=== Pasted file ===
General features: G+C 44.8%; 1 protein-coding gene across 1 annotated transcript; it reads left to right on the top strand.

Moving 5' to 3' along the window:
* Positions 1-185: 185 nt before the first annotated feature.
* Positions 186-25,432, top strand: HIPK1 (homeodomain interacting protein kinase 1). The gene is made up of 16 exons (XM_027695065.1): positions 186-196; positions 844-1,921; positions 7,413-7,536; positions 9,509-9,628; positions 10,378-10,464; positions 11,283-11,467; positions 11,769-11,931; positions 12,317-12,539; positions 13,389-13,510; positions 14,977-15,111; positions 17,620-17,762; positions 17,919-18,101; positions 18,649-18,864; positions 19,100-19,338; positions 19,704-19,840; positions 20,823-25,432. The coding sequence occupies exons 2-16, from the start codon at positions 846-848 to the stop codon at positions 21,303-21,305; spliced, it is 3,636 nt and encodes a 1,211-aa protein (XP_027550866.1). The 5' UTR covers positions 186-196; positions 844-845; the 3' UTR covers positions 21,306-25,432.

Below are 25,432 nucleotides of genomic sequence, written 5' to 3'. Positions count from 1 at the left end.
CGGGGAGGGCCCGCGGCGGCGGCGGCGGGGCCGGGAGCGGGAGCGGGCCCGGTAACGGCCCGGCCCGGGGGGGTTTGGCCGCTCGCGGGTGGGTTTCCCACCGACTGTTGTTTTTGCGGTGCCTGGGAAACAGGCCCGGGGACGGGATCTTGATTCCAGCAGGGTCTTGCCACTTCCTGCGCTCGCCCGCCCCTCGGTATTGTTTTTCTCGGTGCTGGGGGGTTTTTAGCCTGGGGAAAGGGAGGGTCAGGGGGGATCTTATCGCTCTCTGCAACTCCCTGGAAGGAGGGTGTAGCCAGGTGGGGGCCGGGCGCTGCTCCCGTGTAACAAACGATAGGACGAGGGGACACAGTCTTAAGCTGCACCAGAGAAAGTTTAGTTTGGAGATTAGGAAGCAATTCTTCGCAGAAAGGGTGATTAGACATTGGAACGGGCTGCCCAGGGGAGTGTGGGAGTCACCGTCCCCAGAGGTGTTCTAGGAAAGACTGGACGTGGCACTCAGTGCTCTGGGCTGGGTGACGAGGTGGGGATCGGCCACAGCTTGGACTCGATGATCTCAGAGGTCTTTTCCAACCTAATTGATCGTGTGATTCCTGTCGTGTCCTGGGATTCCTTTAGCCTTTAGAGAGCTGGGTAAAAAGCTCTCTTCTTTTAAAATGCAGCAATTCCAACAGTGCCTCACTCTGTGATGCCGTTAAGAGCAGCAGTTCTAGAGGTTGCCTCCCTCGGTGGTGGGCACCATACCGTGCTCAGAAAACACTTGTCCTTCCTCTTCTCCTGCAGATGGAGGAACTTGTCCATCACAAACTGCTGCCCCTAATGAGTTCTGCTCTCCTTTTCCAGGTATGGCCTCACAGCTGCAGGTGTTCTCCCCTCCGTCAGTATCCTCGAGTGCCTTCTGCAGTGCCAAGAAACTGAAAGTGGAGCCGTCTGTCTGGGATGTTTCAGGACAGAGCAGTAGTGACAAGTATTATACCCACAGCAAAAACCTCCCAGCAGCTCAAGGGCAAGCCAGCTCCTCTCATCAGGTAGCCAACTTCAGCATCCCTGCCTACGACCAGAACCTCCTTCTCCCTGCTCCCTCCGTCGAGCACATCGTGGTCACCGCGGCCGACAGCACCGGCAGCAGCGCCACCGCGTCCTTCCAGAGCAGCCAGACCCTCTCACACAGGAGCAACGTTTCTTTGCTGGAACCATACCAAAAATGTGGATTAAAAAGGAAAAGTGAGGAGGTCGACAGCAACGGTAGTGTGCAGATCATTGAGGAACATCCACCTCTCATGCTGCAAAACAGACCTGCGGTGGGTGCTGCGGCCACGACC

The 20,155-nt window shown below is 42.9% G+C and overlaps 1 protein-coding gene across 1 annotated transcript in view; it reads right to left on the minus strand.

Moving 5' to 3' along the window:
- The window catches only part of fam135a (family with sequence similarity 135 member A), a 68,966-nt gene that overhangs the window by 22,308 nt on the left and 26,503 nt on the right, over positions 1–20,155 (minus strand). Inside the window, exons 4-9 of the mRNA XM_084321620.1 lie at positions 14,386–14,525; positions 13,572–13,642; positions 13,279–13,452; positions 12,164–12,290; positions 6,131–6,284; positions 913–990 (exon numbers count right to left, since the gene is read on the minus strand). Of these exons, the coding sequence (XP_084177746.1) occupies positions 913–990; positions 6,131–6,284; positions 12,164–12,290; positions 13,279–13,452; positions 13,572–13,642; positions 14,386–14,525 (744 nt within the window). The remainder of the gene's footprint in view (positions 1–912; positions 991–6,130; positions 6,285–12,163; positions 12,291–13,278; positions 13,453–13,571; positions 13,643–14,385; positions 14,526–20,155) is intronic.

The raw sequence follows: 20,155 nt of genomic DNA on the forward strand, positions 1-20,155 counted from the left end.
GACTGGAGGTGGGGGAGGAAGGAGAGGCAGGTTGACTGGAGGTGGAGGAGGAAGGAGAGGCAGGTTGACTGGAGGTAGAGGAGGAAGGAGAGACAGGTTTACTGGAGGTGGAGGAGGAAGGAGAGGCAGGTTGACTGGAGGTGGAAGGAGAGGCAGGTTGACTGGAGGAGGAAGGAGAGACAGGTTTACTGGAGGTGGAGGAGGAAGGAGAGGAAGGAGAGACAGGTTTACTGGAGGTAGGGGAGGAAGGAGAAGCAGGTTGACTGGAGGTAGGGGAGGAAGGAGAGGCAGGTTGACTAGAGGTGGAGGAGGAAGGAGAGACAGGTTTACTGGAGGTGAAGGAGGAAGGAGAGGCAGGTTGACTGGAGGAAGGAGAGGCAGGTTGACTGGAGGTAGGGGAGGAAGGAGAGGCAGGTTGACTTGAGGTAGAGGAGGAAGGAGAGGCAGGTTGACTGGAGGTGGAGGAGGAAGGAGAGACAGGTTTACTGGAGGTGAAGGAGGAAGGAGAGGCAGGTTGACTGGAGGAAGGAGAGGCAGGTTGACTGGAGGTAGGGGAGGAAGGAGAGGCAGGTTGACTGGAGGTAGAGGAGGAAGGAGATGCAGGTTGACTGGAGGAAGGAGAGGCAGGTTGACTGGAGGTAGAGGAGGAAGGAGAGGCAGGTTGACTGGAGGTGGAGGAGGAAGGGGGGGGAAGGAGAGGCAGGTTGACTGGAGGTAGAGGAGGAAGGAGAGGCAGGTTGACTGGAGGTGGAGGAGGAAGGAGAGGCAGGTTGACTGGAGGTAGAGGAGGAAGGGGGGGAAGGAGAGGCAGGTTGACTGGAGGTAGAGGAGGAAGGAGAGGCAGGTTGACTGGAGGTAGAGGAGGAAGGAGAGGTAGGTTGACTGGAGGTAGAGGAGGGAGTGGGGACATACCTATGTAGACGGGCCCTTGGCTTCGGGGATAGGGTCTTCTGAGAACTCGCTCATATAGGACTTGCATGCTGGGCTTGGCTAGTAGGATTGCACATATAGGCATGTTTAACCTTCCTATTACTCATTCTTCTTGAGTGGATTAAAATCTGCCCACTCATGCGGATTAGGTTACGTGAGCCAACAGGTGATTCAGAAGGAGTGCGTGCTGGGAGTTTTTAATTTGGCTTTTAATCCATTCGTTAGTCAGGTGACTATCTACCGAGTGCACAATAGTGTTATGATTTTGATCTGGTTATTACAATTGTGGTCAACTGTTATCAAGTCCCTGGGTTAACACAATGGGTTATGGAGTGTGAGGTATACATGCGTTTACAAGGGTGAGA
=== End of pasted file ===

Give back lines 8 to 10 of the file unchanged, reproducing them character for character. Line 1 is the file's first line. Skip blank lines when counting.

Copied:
Moving 5' to 3' along the window:
- The window catches only part of fam135a (family with sequence similarity 135 member A), a 68,966-nt gene that overhangs the window by 22,308 nt on the left and 26,503 nt on the right, over positions 1–20,155 (minus strand). Inside the window, exons 4-9 of the mRNA XM_084321620.1 lie at positions 14,386–14,525; positions 13,572–13,642; positions 13,279–13,452; positions 12,164–12,290; positions 6,131–6,284; positions 913–990 (exon numbers count right to left, since the gene is read on the minus strand). Of these exons, the coding sequence (XP_084177746.1) occupies positions 913–990; positions 6,131–6,284; positions 12,164–12,290; positions 13,279–13,452; positions 13,572–13,642; positions 14,386–14,525 (744 nt within the window). The remainder of the gene's footprint in view (positions 1–912; positions 991–6,130; positions 6,285–12,163; positions 12,291–13,278; positions 13,453–13,571; positions 13,643–14,385; positions 14,526–20,155) is intronic.

The raw sequence follows: 20,155 nt of genomic DNA on the forward strand, positions 1-20,155 counted from the left end.